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Could proposed legislation undercut the promise of targeted therapies?
After years of ongoing debate, Congress has brought forward legislation to create a regulatory pathway for the approval of “follow-on biologics” (FOBs). Two bills have been introduced addressing the issue of FOBs, and each is based at least indirectly on the model of the Hatch-Waxman act of 1984 that created an abbreviated approval process for chemical generics. Proponents of the new legislation argue that, like the Hatch-Waxman bill of 1984, an abbreviated regulatory pathway for FOBs will reduce spending on therapies by increasing price competition in the highest-volume and highest-cost areas of drug therapy.
Yet disagreement around the potential elements of FOB legislation is widespread; key issues are highly technical and analytically complex. Still, the essential debate encompasses two broad issues—patient safety (revolving around “biosimiliarity”) and industry economics (how to encourage competition while also maintaining sufficient economic incentives to foster scientific innovation).
What the New Legislation Might Do
Given the significant differences between today’s biotechnology industry and yesterday’s pharmaceutical industry, what impact can we expect from the introduction of an abbreviated approval path for follow-on biologics?
It is likely that follow-on biologics will introduce price competition and lower the overall cost within the specific treatment areas in which they are introduced. Competition generally lowers prices, but it is less clear how much of a price reduction the market can expect, due again to some fundamental differences between chemical-based drug manufacturing and biologic-based manufacturing.
One of the unintended consequences of the Hatch-Waxman Act can be called the “blockbuster effect.” Given an ever-increasing cost for drug development, but a capped period of patent protection during which to achieve most return on investment, innovators will concentrate on the development of drugs with the highest revenue potential, i.e., blockbusters.
Once a compound is patented, it has a limited amount of time to get to market and earn a return; after trials and approvals, what remains for the average compound is roughly 12 years to recoup the cost of investment in its development. Add to this equation the average cost of developing a novel drug: roughly $1 billion. Further adding to the calculation a conservative cost of capital over the 25-year span (the total lifespan allowed under Hatch-Waxman) shows that just to break even the average drug must achieve average annual revenue of roughly $150 million. That much revenue cannot reliably be achieved unless a drug targets a large population of patients, or comes at a high cost per treatment. This blockbuster effect has led pharma companies generally to focus development efforts on only the largest potential indications.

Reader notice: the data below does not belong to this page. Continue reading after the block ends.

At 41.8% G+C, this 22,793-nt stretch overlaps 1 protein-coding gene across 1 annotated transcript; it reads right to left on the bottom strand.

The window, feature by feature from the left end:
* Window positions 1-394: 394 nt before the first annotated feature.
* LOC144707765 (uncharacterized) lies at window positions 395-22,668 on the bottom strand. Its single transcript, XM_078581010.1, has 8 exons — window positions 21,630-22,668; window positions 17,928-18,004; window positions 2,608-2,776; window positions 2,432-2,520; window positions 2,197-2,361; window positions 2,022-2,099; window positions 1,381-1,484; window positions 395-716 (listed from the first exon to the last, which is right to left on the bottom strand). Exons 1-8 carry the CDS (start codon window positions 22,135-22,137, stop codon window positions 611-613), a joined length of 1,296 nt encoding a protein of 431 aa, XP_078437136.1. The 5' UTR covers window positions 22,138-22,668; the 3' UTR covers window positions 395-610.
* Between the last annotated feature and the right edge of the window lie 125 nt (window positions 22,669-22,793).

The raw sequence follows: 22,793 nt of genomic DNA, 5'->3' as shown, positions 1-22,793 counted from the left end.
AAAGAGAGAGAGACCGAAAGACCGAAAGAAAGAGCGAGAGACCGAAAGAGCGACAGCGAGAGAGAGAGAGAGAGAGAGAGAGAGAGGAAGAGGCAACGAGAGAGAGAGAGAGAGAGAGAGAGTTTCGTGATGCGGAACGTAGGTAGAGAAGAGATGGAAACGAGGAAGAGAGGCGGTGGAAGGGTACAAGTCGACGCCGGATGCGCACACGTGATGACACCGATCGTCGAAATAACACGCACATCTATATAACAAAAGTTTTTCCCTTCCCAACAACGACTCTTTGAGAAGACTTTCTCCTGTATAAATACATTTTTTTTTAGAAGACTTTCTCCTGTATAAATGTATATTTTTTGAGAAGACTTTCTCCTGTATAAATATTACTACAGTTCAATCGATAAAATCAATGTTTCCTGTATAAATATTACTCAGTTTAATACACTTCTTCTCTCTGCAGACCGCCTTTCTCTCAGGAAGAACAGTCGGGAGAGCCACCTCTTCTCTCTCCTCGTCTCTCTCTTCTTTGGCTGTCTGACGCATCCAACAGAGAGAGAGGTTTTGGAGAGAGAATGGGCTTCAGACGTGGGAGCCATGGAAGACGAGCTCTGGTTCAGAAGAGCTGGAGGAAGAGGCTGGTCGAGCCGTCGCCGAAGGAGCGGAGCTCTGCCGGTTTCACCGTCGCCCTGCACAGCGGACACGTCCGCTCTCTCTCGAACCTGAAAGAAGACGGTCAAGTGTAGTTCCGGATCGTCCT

The logic of the blockbuster effect is almost inexorable. Since protected time on market is capped, the economics of drug development essentially forces innovators to focus on drugs with the largest possible market potential — in this way, again, what was true for pharma innovators will be true for biotech innovators. But the risk here, which has not often been noted, is that this effect runs exactly counter to the direction and promise of the science of biotech, which has the potential to create more highly targeted and therefore more efficacious therapies. As therapies become increasingly targeted their commercial viability becomes increasingly uncertain, because while the size of patient populations gets smaller, the costs associated with drug development do not change.
In order for personalized medicine to become a reality, drug innovators will need a regulatory environment that allows a return on their investments in research and development. It would be unfortunate if new regulations unintentionally circumvented the advances that now appear to be possible in medical science by putting in place economic incentives that rule out everything but blockbuster investments.
Adapted from “Avoiding No Man’s Land: Potential Unintended Consequences of Follow-On Biologics.” The full report is available at Deloitte.com.
> Jim Hollingshead is Principal, Strategy & Operations, Deloitte Consulting